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Pentagon contracted for satellite photos of U.S. locations
Knight Ridder Newspapers
WASHINGTON — A Pentagon intelligence agency that kept files on U.S. anti-war activists hired one of the contractors who bribed former Rep. Randy "Duke" Cunningham, R-Calif., to help it collect data on houses of worship, schools, power plants and other locations in the United States.
MZM, headed by Mitchell Wade, also received three contracts totaling more than $250,000 to provide unspecified "intelligence services" to the White House, according to documents obtained by Knight Ridder.
The White House didn't respond to an inquiry about what those intelligence services entailed.
MZM's Pentagon and White House deals were part of tens of millions of dollars in federal government business that Wade's company attracted beginning in 2002.
MZM and Wade, who pleaded guilty last month to bribing Cunningham and unnamed Defense Department officials to steer work to his firm, are the focus of investigations by the Pentagon and Department of Justice.
In February 2003, MZM won a two-month contract worth $503,144 to provide technical support to the Pentagon's Joint Counterintelligence Field Activity, or CIFA. The top-secret agency was created five months earlier primarily to protect U.S. defense personnel and facilities from foreign terrorists.
The job involved advising CIFA on selecting software and technology designed to ferret out commercial and government data that could be used in what's called a Geospatial Information System (GIS). A GIS system inserts information about geographic locations, such as buildings, into digital maps produced from satellite photographs.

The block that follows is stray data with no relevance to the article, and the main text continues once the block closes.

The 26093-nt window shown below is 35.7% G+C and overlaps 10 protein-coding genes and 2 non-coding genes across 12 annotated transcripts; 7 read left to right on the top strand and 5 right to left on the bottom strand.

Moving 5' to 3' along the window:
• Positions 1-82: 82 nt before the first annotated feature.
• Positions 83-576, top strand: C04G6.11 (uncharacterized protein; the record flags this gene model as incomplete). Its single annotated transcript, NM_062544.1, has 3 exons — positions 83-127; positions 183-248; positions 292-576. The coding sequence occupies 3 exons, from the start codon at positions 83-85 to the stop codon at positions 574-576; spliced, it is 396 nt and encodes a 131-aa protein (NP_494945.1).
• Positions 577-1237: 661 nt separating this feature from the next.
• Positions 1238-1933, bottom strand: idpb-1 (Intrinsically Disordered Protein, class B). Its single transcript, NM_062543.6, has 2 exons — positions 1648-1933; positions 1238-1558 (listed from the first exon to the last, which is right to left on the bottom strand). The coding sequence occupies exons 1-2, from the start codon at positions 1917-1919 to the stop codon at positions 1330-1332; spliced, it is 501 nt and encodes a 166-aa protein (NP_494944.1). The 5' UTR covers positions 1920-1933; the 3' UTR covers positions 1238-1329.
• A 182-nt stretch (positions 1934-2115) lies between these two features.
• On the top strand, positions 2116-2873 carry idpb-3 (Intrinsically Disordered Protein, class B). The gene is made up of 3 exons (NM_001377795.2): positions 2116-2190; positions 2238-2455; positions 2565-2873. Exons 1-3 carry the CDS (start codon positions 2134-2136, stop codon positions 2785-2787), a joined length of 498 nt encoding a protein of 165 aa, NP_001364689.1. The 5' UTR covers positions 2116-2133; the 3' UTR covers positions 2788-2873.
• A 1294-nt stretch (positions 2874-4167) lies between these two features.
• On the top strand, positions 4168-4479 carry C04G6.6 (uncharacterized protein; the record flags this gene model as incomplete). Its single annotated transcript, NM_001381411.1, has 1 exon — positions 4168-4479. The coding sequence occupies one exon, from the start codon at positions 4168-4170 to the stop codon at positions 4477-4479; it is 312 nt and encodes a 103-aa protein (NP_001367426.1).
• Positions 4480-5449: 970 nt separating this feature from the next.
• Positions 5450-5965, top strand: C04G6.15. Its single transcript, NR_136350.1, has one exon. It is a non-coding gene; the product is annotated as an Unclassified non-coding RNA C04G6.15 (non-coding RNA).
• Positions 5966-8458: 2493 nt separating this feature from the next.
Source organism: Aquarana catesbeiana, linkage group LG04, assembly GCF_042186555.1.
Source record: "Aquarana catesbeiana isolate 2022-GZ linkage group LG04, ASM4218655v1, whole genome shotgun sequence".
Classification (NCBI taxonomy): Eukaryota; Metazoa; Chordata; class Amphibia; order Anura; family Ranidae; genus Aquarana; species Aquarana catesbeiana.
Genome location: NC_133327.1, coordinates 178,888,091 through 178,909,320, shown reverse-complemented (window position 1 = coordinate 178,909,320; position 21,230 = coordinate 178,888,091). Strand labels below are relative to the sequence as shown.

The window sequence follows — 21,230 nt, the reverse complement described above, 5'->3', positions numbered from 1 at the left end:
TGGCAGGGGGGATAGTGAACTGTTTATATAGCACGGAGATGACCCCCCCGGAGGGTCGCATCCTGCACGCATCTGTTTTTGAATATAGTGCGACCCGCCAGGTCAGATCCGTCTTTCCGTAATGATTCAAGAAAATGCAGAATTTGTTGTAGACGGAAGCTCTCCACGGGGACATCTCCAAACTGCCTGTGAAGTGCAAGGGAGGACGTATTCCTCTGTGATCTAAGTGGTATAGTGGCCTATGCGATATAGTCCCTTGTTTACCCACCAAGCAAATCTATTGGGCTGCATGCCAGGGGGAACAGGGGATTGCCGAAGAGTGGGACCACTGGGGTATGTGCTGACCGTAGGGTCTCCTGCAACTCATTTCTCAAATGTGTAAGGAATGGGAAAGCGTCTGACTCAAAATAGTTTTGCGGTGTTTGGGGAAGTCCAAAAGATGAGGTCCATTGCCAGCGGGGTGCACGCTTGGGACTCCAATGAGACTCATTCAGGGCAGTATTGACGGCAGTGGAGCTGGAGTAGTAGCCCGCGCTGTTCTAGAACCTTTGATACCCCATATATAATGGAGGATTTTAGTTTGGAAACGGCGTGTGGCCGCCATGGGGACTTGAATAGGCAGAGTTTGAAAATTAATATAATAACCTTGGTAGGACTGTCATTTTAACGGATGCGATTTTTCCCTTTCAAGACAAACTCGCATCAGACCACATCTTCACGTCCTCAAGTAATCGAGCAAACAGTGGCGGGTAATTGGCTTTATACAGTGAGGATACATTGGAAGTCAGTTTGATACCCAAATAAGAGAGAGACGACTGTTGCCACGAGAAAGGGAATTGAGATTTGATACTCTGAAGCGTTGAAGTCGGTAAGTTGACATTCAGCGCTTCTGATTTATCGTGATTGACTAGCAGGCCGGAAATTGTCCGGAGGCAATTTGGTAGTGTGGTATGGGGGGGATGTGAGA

MZM was to "assist the government in identifying and procuring data" on maps, "airports, ports, dams, churches/mosques/synagogues, schools [and] power plants," said the statement of work.
It isn't clear why U.S. intelligence agencies couldn't do the work themselves.
CIFA recently has come under fire after disclosures that it maintained information on individuals and groups involved in peaceful anti-war protests at defense facilities and recruiting offices.
The disclosure that CIFA was storing information on anti-war activities added to concerns that the Bush administration may have used its war on terrorism to give government agencies expanded power to monitor Americans' finances, associations, travel and other activities.
The administration's domestic-eavesdropping program and FBI monitoring of environmental, animal rights and anti-war groups have also fueled fears. The administration contends that its programs are legal.
Copyright © 2006 The Seattle Times Company